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Connate water saturation evaluation

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In certain situations, it is necessary to obtain a reliable measurement for connate water saturation (Swc) in an oil reservoir. The single well chemical tracer (SWCT) method has been used successfully for this purpose.


The SWCT method has been used successfully for this purpose in six reservoirs.[1] The SWCT test for Swc usually is carried out on wells that are essentially 100% oil producers. The procedure is analogous to the SWCT method for Sor, taking into account that oil is the mobile phase and water is stationary in the pore space.

Because oil is the mobile phase, it is used to carry the chemical tracers into and back out of the formation. The ester dissolved in oil is injected and then pushed away from the well. The first bank carries the ester plus material-balance tracer, as in the Sor test. The push bank contains only the material-balance tracer.

During the flow into the formation, the ester partitions between the oil and water phases. This partitioning slows the ester velocity only slightly because the ester is more soluble in the oil phase. After the push step, the ester bank is located 10 to 20 ft from the wellbore.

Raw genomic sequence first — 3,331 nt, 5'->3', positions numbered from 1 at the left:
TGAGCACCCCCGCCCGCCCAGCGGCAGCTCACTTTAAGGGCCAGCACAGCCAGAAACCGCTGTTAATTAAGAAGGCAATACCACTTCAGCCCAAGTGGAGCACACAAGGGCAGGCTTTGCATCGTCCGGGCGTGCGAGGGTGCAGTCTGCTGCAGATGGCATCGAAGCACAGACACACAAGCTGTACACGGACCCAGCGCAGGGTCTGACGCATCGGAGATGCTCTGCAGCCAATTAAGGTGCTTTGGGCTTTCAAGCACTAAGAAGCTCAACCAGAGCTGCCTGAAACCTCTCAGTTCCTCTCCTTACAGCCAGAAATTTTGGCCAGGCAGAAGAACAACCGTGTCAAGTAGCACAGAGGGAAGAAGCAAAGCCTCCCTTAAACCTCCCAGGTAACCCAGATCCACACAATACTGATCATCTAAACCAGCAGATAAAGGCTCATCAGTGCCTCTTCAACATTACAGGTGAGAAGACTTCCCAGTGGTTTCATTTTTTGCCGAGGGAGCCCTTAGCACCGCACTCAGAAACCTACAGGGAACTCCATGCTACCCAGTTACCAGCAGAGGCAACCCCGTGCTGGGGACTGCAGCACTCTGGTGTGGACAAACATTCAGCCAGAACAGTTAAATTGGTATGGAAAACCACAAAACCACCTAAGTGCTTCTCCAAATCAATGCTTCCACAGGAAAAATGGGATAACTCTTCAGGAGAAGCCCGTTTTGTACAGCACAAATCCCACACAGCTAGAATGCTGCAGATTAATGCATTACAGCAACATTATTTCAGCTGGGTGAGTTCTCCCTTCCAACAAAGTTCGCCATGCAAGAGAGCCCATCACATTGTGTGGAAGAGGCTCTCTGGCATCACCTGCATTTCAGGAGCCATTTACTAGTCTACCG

During the 2- to 10-day shut-in period, a portion of the ester hydrolyzes (reacts with the connate water) to form the alcohol product tracer. The product alcohol is much more soluble in the connate water than in the oil phase.

The well then is placed on production. Samples of the produced oil are taken frequently and analyzed for tracer content. The unreacted ester comes back first because it travels at nearly the same velocity as the carrier oil. The product alcohol is produced later because it travels more slowly than the oil. Because of its preferential solubility in the stationary water phase, the alcohol has a large β value compared to that of ester. The difference in arrival volumes between the ester and the delayed alcohol tracer thus is a function of Swc.

As in the SWCT test for Sor, β can be calculated directly from the concentration vs. produced volume profiles. Using the partition coefficients measured in the laboratory, Swc can then be calculated. However, the best-fit Swc result actually is determined by matching the field tracer profiles using our multilayer simulator program for the connate water test.

Case study

An example of a production profile from a SWCT test for connate water is shown in Fig. 1.[1] The target formation was in the Prudhoe Bay Field on the Alaska North Slope, US. The reactive ester injected was isopropyl acetate, which was dissolved in light diesel oil. The product tracer in this case was isopropyl alchohol (IPA).

The best-fit simulation model for this case used three layers, to account for the slightly nonreversing flow behavior. The injected ester-weighted average result was Swc = 0.15 ± 2%. This is in close agreement with the average Swc determined from oil-based cores on the same well.[1]


  1. 1.0 1.1 1.2 Deans, H.A. and Mut, A.D. 1997. Chemical Tracer Studies To Determine Water Saturation at Prudhoe Bay. SPE Res Eng 12 (1): 52-57. SPE-28591-PA.

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See also

Single well chemical tracer test

Residual oil evaluation using single well chemical tracer test

Residual gas saturation testing

Well to well tracer tests